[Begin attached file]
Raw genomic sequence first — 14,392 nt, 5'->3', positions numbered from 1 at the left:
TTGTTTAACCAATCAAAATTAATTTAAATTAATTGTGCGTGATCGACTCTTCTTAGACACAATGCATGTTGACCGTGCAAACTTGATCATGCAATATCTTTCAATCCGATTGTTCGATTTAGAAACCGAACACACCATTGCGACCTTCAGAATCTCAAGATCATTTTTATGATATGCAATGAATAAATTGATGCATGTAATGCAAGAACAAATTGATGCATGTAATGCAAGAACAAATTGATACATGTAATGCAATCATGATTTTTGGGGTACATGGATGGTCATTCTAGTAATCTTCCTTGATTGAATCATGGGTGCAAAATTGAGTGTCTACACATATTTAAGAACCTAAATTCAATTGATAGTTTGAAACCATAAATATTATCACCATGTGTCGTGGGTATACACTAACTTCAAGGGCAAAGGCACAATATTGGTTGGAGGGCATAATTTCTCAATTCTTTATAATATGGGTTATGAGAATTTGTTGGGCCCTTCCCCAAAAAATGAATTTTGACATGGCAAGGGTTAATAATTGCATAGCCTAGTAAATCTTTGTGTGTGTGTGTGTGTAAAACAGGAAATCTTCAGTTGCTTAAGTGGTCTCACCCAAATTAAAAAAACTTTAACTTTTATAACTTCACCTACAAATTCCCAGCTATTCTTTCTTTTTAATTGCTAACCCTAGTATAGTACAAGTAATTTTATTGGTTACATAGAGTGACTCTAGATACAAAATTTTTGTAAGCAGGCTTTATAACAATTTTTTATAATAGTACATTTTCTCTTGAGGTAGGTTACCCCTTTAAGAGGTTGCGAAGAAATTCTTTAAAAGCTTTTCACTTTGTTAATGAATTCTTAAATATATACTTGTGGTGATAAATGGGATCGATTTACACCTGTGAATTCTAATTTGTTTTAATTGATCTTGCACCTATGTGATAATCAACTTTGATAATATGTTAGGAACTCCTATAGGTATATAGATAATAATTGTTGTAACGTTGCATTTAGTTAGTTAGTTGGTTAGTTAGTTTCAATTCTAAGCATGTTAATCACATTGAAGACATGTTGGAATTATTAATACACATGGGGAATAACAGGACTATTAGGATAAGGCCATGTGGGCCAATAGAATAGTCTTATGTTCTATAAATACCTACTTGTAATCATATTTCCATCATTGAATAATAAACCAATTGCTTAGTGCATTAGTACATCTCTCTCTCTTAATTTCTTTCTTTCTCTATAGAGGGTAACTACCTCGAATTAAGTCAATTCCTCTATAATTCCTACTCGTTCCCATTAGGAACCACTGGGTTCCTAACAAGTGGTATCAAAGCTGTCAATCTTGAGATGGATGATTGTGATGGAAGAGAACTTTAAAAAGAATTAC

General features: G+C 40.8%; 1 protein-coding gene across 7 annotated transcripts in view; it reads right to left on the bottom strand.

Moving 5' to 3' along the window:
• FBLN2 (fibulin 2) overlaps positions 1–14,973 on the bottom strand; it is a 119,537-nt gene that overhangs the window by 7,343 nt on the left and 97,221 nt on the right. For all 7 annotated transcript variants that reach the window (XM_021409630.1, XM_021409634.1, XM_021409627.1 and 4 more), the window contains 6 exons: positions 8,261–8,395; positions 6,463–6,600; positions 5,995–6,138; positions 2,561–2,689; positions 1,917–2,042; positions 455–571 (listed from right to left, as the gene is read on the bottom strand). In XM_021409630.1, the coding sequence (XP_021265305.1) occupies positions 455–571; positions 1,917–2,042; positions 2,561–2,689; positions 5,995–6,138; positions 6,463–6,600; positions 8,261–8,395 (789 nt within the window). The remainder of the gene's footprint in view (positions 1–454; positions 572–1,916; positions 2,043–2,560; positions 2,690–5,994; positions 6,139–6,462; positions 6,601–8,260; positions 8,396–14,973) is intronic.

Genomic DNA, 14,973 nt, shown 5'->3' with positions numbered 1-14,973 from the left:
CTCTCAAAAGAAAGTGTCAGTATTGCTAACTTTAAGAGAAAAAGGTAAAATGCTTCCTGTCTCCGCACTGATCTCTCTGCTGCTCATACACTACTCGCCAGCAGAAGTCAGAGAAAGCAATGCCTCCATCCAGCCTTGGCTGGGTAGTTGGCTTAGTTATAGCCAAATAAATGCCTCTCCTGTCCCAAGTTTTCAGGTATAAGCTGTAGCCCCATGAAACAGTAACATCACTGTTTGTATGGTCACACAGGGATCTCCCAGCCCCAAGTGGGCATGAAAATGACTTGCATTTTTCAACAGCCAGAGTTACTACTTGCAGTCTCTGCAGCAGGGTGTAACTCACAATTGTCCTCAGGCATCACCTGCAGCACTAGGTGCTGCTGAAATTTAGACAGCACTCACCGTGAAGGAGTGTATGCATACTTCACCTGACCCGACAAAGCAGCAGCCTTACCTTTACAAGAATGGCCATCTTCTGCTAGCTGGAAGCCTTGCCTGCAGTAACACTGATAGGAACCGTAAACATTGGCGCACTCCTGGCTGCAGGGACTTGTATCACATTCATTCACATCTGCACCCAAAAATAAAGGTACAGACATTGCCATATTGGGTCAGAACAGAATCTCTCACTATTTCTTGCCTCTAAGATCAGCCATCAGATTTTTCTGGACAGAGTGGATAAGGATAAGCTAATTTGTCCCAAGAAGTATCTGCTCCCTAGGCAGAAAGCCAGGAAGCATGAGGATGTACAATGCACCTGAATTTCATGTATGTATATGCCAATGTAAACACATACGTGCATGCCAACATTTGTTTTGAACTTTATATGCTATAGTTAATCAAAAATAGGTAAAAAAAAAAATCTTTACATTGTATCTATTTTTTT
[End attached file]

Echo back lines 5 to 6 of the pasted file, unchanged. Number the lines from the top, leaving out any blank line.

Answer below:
• FBLN2 (fibulin 2) overlaps positions 1–14,973 on the bottom strand; it is a 119,537-nt gene that overhangs the window by 7,343 nt on the left and 97,221 nt on the right. For all 7 annotated transcript variants that reach the window (XM_021409630.1, XM_021409634.1, XM_021409627.1 and 4 more), the window contains 6 exons: positions 8,261–8,395; positions 6,463–6,600; positions 5,995–6,138; positions 2,561–2,689; positions 1,917–2,042; positions 455–571 (listed from right to left, as the gene is read on the bottom strand). In XM_021409630.1, the coding sequence (XP_021265305.1) occupies positions 455–571; positions 1,917–2,042; positions 2,561–2,689; positions 5,995–6,138; positions 6,463–6,600; positions 8,261–8,395 (789 nt within the window). The remainder of the gene's footprint in view (positions 1–454; positions 572–1,916; positions 2,043–2,560; positions 2,690–5,994; positions 6,139–6,462; positions 6,601–8,260; positions 8,396–14,973) is intronic.

Genomic DNA, 14,973 nt, shown 5'->3' with positions numbered 1-14,973 from the left: